The practical problems are not necessarily fatal, of course: it’s not as if Perreira and Almada were actually proposing a fully-documented description of the universal state space. What they do suggest is that if we assume another state space (wow!) corresponding to all the possible biophysical states of the brain, we can then hypothesise a mapping of points in one space to points in the other, which would give us the prize of a reduction of conscious experience to physical brain function.  Now I think a biophysical state space of the brain faces formidable difficulties of its own: for one thing we really don’t know exactly which biophysical features of the brain are functionally relevant; for another different brains are not wired the same way – and of course the sheer complexity of the thing is mind-boggling. The biophysical state space of a single neuron is a non-trivial proposition.

However, at a purely theoretical level, this is a nice rigorous statement of what the much-sought Neural Correlates of Consciousness might actually be. If we merely claim that there is a mapping between the two state spaces, we have a sort of rock-bottom version of NCCs, a possible statement of the minimum claim.  We would expect there to be some more general correspondences and matches between regions and trajectories in the two spaces – though I think it would be optimistic to expect these to be simple (and constructing the two state spaces and then observing the regularities would be a remarkably long way round to discovering correspondences between brain and mind activity). Still, the fact that these pesky NCCs turn out to be more abstract and problematic than we might have hoped is in itself a conclusion worthy of note.

All these heroic speculations are in any case just the hors d’oeuvres for Perreira and Almada: the state space of consciousness would have to represent emotional affect as well as rational cognition: how would that work?  They proceed to review a series of proposals for integration emotion and cognition. Damasio’s Somatic Marker Hypothesis, which has emotional affect deriving from states of the body is favourably considered, though criticised for elements of circularity. The alternative view that emotions come first avoids such problems but is ciriticised for not squaring with empirical evidence. Perreira and Almada suggest a better third alternative might be based on mapping the complex inter-relations of cognition and effect, and give a friendly mention to the oft-quoted Global Workspace theory of Bernard Baars. Now we can begin to see where the discussion is going, but first the paper brings in a new element.

This is a discussion of what actually makes mental states conscious – embodiment, higher order states, or what? Perreira and Almada look at a number of proposals, including Arnold Trehub’s retinoid system and Tononi’s concept of Phi, a measure of integrated information. Briefly, they conclude that something beyond all these approaches is needed, and something which puts the integration of affect and cognition at the heart of the system.

Now we come to the second major part of the paper, where Perreira and Almada introduce their own proposal: step forward the astrocytes.

Astrocytes are the most common form of glial cell, which are ‘the other brain cells’. Neurons have generally had all the glory in the past; historically it was assumed that the role of glia was essentially as packing for the neurons – in fact ‘glia’ is the Greek word for ‘glue’.  In recent years, however, it has become gradually clearer that glia, and astrocytes in particular, are more important than that. They form a second network of their own, across which ‘calcium waves’ are propagated.  I think it would be true to say that the standard view now sees astrocytes as important in supporting and modulating neural function, while still reserving the main functional signficance for all those showy synaptic fireworks that neurons engage in. Perreira and Almada want to give the neural and glial networks something like parity of esteem. The proposal, in essence, is that plain cognition is done by the neurons, while feelings are carried by large astrocytic calcium waves: only when the two come together does consciousness arise. Consciousness is the “astroglial integration of information contents carried by neurons”.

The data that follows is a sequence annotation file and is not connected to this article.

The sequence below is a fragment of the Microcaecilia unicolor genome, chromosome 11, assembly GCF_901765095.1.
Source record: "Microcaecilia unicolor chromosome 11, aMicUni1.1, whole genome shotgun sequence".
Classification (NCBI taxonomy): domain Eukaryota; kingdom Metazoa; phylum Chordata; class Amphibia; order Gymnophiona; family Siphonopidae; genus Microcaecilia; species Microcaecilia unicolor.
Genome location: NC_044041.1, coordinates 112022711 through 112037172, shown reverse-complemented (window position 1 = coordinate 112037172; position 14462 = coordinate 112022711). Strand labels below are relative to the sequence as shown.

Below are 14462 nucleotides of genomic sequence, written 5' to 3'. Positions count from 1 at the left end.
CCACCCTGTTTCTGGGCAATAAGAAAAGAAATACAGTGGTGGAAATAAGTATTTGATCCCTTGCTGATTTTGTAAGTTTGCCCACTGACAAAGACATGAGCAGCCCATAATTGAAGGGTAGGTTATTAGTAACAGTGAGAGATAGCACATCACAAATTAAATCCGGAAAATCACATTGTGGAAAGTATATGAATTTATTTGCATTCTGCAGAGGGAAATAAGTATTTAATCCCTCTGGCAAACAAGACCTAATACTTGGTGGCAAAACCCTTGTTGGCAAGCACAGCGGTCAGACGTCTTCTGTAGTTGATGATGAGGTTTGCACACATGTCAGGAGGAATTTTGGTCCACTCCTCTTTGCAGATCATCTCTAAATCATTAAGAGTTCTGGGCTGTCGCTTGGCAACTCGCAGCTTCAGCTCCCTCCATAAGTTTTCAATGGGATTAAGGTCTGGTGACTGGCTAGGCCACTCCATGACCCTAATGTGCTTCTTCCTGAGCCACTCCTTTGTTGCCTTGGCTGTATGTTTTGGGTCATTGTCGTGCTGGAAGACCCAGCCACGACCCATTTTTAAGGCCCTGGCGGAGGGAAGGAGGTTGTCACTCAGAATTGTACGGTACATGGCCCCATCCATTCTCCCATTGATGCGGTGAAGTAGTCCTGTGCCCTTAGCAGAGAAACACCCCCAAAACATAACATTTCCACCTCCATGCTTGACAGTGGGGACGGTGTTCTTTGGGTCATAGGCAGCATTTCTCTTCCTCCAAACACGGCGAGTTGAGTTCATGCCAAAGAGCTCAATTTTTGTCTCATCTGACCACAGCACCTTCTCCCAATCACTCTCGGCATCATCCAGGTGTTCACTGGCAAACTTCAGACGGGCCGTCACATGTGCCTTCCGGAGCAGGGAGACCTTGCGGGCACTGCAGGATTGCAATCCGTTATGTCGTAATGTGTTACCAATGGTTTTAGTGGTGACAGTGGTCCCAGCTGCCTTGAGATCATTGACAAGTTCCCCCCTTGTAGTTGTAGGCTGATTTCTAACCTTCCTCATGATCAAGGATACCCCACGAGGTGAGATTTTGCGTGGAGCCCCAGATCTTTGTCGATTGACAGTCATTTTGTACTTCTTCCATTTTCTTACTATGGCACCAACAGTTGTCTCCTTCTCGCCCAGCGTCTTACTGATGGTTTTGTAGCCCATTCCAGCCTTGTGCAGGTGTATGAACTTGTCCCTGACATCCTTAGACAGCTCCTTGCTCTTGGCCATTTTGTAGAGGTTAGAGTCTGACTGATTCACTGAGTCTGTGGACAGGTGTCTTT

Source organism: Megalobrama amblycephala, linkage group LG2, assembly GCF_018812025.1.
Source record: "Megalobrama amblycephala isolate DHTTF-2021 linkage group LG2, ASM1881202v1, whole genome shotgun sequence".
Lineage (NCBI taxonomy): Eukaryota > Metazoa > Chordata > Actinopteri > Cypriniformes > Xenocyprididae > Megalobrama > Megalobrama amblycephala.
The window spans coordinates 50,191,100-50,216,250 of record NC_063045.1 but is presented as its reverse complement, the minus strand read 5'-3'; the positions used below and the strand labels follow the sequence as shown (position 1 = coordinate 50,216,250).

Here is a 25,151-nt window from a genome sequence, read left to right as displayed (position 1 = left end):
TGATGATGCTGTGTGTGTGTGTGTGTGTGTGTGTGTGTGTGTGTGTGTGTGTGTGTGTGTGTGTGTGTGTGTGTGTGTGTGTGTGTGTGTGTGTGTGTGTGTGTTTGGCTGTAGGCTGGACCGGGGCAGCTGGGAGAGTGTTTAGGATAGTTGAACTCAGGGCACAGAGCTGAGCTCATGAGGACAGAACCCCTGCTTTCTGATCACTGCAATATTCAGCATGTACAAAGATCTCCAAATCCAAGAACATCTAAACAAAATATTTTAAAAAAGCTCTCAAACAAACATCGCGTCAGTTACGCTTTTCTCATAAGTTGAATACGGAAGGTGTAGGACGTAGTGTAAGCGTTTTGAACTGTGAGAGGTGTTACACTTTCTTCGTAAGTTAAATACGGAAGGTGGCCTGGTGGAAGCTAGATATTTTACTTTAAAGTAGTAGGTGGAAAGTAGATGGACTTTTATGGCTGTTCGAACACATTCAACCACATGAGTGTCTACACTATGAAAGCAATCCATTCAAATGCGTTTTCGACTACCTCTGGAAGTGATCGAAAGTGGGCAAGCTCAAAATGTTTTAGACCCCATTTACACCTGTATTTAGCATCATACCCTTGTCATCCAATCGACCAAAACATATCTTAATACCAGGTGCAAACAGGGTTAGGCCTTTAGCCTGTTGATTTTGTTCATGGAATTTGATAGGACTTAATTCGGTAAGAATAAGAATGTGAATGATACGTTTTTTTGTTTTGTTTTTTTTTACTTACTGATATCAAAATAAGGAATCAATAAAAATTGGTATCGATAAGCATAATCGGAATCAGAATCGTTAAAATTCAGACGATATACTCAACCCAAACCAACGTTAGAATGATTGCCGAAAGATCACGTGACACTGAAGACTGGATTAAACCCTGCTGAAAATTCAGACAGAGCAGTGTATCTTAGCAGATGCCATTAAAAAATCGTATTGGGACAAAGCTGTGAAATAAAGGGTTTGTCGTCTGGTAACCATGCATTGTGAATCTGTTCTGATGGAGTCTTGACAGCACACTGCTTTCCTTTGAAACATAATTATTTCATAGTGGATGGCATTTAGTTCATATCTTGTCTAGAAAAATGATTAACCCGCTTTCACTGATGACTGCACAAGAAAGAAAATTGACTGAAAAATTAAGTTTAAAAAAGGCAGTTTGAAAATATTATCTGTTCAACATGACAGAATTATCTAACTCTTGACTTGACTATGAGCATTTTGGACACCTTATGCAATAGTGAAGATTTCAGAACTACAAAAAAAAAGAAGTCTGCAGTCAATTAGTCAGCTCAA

What about that?  It’s a bold and novel hypothesis (something we certainly need); it’s at least superficially plausible and has a definite intuitive appeal.  But there are objections.  First, there seem to be other established candidates for the role of feeling-provider.  We know that certain parts of the brain are required for certain kinds of affect – the role of the amygdala in producing ‘fear and loathing’ (or perhaps we should say ‘reasonable distrust and aversion’) has been much discussed. Certain emotions are almost proverbially (which of course is not to say accurately) associated with hormones and the action of certain glands. This needs to be addressed, but I don’t think Perreira and Almada would have too much difficulty in setting out a picture which accomodated these other systems.

More difficult I think are two more fundamental questions. Why would astrocytic calcium waves cause, or amount to, feelings?  And why would those feelings, when associated with cognitive information, constitute consciousness? Damasio’s and other theories can offer a clearer answer on the first point because it’s at least plausible that emotional states can be reduced to the pounding heart, the watering eyes, the churning stomach: calcium waves rippling across the brain somehow don’t seem as obviously relevant. And then, is it really the case that all conscious states have emotional affect? Perreira and Almada suggest that if neurons alone are involved (or astrocytes alone) all you get is proto-consciousness: but intuitively there doesn’t seem anything difficult about completely dispassionate but fully conscious thought.

One strength of the theory is that it seems likely to be more open to direct scientific testing than most theories of consciousness: a few solid experiments would probably relegate the kind of objection I’ve mentioned to secondary status. So perhaps we’ll see…